Greenhouse Gas Tag. background: Objectives: vocabulary: TEACHING CLIMATE CHANGE THROUGH NATIONAL PARKS

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1 Grade Level: 4th grade and up Activity Time: min. Subject Area: Science-Climate Change Objectives: Students will: Understand the greenhouse effect. Understand the role greenhouse gases play within the atmosphere. Understand humans have increased the amount of CO2 in the atmosphere. Know they can positively affect the amount of CO2 in the atmosphere. background: Greenhouse gases like water vapor (H2O), carbon dioxide (CO2), methane (CH4), nitrous oxide (N2O), and chlorofluorocarbons (CFCs) along with non-greenhouse gases like nitrogen (N3), oxygen (O2) form the majority of the Earth s atmosphere. Greenhouse gases both protect a planet from harmful ultraviolet radiation from the sun and trap the heat that radiates from the planet. The sun emits not only visible light that we sense with our eyes, but also non-visible radiation, including the skin-damaging ultraviolet radiation and infrared radiation which we feel as heat. This infrared radiation both warms the Earth and radiates back into space. Greenhouse gases trap some of the long-wave infrared radiation that is radiating back into space warming our planet just like a greenhouse allows light to enter, but traps heat with insulating windows. vocabulary: Atmosphere, Greenhouse gases, Climate Change, Water Vapor, Molecule, Carbon Dioxide materials (per group): Whiteboard Marker Rope Students backpacks Set of CO2 cards (cards that add CO2 and cards that will remove CO2) Greenhouse gases make our planet a habitable place where liquid water exists and temperatures are stable. The moon has virtually no atmosphere and does not have any insulating greenhouse gases making it uninhabitable to life. Venus has an atmosphere with 1

2 a high concentration of greenhouse gases (96% carbon dioxide), yet is uninhabitable because of, among other things, extreme surface temperatures. Due to the greenhouse effect on Venus, surface temperatures are much hotter than Mercury, which is much, much closer to the sun. Greenhouse gases, due to their chemical structure, are activated by infrared radiation and bounce this radiation back toward the Earth, warming the planet. Even though we call it the greenhouse effect, this process is different than what occurs in an actual greenhouse, where the glass actually prevents rising hot air from escaping. Gases like oxygen (O2) and nitrogen (N3) are not activated by infrared radiation and allow it to pass freely. As we increase the concentration of greenhouse gases like CO2 and methane, we are warming the planet by trapping more of this radiation in the atmosphere. Overtime, these greenhouse gases are kept in check by biological, geological and chemical processes. Yet, the current additions of greenhouse gases have overwhelmed these natural cycles. introduction: 1. Ask students what they already know about greenhouse gases what are they, what do they do, where do they come from etc. Ask students to describe a greenhouse used in nurseries what does it do, how does it feel inside versus outside. Why might understanding a greenhouse for plants help us to understand the greenhouse effect and greenhouse gases? 2. Draw a picture of the earth with the atmosphere surrounding it. Explain how our atmosphere, in particular the greenhouse gases, acts like a blanket around the earth creating the greenhouse effect. Without greenhouse gases no warmth would be kept in and our earth would quickly freeze. (see example diagram on last page) 3. Add the sun to your drawing and explain how energy in the form of light and heat travel from the sun and enter our atmosphere. For the most part heat energy enters the atmosphere, bounces off the surface of the earth and exits our atmosphere. It is only when the greenhouse gases come in contact with the heat that they are able to hold onto it and keep it in the atmosphere. With this heat trapped in the blanket, or atmosphere, we are able to have a planet that is warm enough to support life. 4. Ask students what may affect the amount of greenhouse gases in our atmosphere? What do they think happens when the number of greenhouse gases decreases? What happens when they increase? 2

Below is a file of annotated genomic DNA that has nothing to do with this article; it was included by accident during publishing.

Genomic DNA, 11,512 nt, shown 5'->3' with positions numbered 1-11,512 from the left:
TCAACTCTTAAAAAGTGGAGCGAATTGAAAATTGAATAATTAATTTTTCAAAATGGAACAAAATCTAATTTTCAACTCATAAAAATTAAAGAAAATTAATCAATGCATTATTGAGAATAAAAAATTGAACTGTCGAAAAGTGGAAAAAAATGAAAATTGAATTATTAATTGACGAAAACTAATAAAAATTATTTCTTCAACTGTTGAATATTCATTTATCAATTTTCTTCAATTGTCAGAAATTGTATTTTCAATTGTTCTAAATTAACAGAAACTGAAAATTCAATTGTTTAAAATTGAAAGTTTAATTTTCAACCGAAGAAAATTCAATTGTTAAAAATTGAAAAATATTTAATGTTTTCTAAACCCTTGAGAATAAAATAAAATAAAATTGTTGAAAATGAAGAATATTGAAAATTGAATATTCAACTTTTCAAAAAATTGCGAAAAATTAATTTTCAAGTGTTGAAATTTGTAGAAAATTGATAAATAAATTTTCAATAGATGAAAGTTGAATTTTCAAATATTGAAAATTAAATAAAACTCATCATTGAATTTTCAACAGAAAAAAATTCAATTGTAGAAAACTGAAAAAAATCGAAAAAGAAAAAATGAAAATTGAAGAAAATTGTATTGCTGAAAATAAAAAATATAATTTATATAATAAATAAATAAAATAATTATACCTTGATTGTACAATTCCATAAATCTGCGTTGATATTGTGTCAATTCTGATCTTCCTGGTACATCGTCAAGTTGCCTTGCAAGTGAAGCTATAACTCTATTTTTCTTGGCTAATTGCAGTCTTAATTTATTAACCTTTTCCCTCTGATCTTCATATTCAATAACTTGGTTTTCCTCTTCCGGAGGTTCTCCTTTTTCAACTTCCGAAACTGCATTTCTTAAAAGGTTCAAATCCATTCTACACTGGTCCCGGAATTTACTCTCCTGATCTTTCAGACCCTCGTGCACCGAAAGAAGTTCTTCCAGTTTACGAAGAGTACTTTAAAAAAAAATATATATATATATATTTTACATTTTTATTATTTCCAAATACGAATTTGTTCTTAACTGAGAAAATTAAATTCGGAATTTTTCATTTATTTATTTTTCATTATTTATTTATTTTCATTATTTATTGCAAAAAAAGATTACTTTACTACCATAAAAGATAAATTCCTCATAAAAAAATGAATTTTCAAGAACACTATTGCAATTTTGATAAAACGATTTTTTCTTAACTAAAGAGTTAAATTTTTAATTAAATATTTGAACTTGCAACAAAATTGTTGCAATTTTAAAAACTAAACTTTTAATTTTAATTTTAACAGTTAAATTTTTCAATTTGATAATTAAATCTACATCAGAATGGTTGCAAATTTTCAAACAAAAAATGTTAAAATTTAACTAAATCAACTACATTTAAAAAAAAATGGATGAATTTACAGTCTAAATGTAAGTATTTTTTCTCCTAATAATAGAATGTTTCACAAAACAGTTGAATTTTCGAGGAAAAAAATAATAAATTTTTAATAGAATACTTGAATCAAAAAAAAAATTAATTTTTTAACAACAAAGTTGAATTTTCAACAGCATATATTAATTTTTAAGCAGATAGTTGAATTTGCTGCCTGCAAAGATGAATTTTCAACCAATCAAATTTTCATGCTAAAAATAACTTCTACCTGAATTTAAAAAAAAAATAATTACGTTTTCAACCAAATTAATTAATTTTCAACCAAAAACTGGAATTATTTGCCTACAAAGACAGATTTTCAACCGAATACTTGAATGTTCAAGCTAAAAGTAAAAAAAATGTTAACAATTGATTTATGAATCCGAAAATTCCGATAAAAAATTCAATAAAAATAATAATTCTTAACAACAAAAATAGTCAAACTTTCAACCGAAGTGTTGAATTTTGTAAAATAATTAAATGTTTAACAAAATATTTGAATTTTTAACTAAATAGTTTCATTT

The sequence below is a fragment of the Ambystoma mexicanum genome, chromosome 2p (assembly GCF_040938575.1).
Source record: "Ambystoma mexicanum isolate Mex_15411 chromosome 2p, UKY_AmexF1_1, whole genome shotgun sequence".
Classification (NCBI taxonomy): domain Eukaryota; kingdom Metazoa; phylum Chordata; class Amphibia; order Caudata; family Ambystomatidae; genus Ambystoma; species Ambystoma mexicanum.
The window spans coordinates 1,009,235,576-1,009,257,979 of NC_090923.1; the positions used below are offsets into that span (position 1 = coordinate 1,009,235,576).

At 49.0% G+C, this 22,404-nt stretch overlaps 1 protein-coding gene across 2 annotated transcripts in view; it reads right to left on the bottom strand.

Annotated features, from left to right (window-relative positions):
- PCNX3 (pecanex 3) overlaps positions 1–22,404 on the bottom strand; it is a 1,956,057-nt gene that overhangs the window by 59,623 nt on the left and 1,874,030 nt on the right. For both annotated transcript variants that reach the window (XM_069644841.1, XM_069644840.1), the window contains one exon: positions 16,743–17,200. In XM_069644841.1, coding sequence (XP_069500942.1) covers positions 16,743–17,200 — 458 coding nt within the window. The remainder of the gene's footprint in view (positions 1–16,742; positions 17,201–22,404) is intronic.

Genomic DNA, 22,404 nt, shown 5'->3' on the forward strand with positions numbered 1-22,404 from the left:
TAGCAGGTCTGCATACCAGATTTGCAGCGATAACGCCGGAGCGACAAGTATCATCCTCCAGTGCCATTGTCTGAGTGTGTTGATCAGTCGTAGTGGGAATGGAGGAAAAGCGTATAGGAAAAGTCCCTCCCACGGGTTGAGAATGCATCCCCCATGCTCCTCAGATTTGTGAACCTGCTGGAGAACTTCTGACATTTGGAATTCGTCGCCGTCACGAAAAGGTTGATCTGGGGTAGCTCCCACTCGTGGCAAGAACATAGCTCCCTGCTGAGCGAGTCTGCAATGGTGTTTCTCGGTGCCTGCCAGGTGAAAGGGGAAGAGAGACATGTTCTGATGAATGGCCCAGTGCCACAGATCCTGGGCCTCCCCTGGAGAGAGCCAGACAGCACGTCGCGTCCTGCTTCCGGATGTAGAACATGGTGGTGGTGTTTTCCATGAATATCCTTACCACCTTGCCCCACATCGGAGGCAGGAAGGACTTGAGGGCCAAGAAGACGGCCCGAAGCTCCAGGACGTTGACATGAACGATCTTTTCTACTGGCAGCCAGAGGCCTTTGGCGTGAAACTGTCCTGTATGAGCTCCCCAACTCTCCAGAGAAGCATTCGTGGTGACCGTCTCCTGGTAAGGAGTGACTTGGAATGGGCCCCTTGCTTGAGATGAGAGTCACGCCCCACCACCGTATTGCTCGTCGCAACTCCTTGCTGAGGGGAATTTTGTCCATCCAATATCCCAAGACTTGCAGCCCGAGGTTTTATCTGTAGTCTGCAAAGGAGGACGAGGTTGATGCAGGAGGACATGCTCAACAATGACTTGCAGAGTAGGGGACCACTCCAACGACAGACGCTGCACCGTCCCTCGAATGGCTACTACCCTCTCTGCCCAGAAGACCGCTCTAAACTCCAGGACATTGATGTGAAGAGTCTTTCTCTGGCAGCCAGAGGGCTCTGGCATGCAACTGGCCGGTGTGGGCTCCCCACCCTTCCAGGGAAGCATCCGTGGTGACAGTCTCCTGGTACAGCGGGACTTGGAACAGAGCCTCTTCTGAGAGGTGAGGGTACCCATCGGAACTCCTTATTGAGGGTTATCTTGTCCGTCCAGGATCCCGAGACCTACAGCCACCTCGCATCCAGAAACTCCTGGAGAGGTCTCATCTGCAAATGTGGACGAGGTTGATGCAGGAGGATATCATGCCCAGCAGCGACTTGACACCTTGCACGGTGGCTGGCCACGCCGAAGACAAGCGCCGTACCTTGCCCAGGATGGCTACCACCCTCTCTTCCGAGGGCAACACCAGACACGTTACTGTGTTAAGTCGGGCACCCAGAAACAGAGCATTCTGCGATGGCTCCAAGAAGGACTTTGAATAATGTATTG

3 2. Atmosphere Brainstorm with students what makes up most of our air or atmosphere. Answers could include: nitrogen (approximately 78%) and oxygen (approximately 21%) and greenhouse gases. Lay down webbing or draw a circle in the sand or dirt to represent the atmosphere. There should be about five seven feet of space between the Earth and atmosphere. 3. Ask students what is a greenhouse gas. The greenhouse gases are the remaining trace gases and include carbon dioxide, methane, nitrous oxide, water vapor and ozone. Each of these gases are involved in the Earth s natural greenhouse effect. Procedure: Set-up: 1. Earth set up backpacks in a tight circle that will simulate the Earth. 2. Sun take about 30 steps away and set up webbing or draw a circle in the sand/ dirt to represent the sun. Directions for Round 1: 1. Students will all be sun s rays. When the instructor says, the sun is out or suns rays shine or another phrase, the students will run or power walk directly out from the sun and to the earth. 2. Student s will enter the atmosphere of the earth and tag the earth, then bounce off and reenter the atmosphere and then back into space. 3. Without any greenhouse gases all heat is lost. Debrief Round 1: 1. Ask students to describe what happened. Was any heat kept close to the earth? What would the climate of the earth be at this point? Round 2: 1. Introduce one or two greenhouse gases to the atmosphere. These greenhouse gases will capture heat that enters the atmosphere. When the instructor says the magic phrase the sun s rays with enter the atmosphere, tag the earth and run out. During this time the greenhouse gases will try and tag one ray when it is in the atmosphere. Debrief Round 2: 1. Graph how many greenhouse gases were in the atmosphere and how much heat was captured. 2. Invite the students to stand within the planet earth and have a student draw a carbon dioxide card. Due to the reason read on the card more CO2 will be added to the atmosphere. Additional Rounds: Continue to play rounds with the sun s rays entering the atmosphere and bouncing off the earth. As more CO2 is added each round there will be more heat trapped in the atmosphere. After a few rounds ask the students what they hypothesize would happen with increased greenhouse gases and heat. Ask students what can be done to decrease the amount of CO2 produced. Is there anything they can do? 3